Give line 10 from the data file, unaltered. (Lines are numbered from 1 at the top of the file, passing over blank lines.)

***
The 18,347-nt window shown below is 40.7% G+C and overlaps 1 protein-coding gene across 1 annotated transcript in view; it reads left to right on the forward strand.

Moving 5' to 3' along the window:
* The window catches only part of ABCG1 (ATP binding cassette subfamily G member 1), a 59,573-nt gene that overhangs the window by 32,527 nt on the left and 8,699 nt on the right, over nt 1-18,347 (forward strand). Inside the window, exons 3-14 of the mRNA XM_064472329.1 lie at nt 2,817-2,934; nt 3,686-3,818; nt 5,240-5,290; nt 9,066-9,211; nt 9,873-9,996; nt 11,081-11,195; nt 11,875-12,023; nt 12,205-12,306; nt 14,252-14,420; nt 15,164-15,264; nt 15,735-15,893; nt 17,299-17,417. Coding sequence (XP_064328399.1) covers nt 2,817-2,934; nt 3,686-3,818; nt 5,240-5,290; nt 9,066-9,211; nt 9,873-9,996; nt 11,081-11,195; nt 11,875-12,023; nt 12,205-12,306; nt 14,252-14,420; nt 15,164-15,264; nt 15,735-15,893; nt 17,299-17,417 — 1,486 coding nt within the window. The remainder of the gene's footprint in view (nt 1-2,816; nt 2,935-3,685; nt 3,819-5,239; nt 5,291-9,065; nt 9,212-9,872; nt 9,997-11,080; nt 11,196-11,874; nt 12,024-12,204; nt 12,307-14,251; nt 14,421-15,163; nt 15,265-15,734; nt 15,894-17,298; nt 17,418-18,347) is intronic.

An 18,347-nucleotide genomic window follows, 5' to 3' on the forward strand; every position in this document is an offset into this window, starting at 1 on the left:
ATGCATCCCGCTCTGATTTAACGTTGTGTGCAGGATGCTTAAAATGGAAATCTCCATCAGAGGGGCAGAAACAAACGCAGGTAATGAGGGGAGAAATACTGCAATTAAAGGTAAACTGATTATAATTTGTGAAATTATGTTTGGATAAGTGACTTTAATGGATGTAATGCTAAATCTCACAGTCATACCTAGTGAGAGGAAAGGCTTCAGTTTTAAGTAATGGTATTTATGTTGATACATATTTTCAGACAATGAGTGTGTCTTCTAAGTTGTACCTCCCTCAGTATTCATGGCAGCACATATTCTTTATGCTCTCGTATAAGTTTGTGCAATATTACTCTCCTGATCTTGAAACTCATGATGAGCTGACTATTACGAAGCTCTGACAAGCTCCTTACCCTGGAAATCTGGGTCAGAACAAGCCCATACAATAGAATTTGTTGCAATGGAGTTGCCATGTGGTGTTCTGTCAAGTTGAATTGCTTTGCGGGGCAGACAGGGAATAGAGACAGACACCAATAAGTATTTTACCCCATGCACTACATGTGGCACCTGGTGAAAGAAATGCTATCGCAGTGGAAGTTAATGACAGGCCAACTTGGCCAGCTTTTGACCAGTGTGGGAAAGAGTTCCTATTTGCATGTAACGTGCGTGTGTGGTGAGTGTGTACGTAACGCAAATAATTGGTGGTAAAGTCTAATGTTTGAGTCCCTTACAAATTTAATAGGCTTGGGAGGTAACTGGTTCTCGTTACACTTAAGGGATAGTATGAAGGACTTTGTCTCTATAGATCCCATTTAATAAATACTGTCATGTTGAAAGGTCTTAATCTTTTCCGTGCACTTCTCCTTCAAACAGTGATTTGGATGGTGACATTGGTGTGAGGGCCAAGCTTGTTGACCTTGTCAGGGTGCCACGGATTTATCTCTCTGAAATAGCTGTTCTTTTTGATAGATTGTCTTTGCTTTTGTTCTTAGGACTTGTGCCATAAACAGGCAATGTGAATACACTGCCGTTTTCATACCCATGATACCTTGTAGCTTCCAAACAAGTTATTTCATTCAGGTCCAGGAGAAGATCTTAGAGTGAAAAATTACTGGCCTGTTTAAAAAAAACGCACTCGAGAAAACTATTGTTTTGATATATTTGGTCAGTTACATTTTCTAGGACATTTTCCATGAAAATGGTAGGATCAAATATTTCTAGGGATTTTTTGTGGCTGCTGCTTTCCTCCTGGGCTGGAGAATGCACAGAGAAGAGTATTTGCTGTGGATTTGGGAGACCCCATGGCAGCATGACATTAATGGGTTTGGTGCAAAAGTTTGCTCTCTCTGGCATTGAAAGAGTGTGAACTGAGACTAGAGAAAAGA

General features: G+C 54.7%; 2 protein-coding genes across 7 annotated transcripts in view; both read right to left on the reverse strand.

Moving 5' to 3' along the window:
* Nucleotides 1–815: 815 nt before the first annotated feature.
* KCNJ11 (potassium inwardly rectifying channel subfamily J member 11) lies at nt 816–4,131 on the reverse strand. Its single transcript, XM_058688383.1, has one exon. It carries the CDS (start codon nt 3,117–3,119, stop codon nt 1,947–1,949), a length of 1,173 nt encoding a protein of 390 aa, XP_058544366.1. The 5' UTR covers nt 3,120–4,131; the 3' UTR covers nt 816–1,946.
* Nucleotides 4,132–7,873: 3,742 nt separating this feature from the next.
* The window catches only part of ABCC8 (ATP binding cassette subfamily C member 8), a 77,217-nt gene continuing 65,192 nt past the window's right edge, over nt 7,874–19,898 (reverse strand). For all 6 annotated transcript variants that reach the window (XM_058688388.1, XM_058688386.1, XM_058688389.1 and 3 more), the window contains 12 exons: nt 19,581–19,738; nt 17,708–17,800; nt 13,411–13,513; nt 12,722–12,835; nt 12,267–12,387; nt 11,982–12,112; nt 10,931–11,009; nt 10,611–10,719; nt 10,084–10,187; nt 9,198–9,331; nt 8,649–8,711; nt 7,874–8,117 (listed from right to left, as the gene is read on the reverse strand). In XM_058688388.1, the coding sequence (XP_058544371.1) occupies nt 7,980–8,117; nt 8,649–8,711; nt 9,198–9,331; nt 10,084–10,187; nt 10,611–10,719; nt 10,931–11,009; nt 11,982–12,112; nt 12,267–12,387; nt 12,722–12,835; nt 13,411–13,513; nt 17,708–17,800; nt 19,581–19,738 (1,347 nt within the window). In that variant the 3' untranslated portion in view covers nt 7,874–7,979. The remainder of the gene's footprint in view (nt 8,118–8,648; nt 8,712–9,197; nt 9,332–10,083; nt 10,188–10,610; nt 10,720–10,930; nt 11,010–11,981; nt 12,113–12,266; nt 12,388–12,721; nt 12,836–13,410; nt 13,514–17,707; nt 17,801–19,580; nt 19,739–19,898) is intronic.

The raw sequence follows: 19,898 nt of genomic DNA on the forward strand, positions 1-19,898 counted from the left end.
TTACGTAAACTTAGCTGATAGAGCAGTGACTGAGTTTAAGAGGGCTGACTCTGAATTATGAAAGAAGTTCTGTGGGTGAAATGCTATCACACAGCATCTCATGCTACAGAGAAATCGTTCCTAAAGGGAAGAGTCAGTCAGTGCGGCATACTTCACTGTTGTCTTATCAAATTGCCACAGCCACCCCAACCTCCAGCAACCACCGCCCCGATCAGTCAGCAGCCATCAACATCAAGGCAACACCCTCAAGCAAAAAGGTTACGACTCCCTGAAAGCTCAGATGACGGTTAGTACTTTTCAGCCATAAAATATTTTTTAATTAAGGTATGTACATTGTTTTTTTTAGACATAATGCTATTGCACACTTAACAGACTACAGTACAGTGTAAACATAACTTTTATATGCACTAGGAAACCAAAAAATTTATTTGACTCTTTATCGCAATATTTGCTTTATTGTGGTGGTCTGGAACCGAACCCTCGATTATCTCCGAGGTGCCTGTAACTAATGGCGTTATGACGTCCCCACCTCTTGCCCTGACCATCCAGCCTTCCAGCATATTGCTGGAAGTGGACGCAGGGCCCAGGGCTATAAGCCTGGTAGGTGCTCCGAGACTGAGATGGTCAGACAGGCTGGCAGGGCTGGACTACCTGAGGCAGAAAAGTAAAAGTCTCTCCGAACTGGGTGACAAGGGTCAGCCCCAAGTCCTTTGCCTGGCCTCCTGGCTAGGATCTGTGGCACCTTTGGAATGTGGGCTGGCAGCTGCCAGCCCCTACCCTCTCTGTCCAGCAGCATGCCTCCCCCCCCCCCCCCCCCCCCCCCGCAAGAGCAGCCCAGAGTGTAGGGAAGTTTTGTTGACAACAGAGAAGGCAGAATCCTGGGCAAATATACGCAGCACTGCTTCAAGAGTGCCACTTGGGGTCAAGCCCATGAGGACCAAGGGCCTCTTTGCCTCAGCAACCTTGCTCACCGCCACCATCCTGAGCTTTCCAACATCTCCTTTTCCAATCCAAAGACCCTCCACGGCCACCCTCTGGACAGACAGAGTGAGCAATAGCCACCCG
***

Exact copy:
* Nucleotides 4,132–7,873: 3,742 nt separating this feature from the next.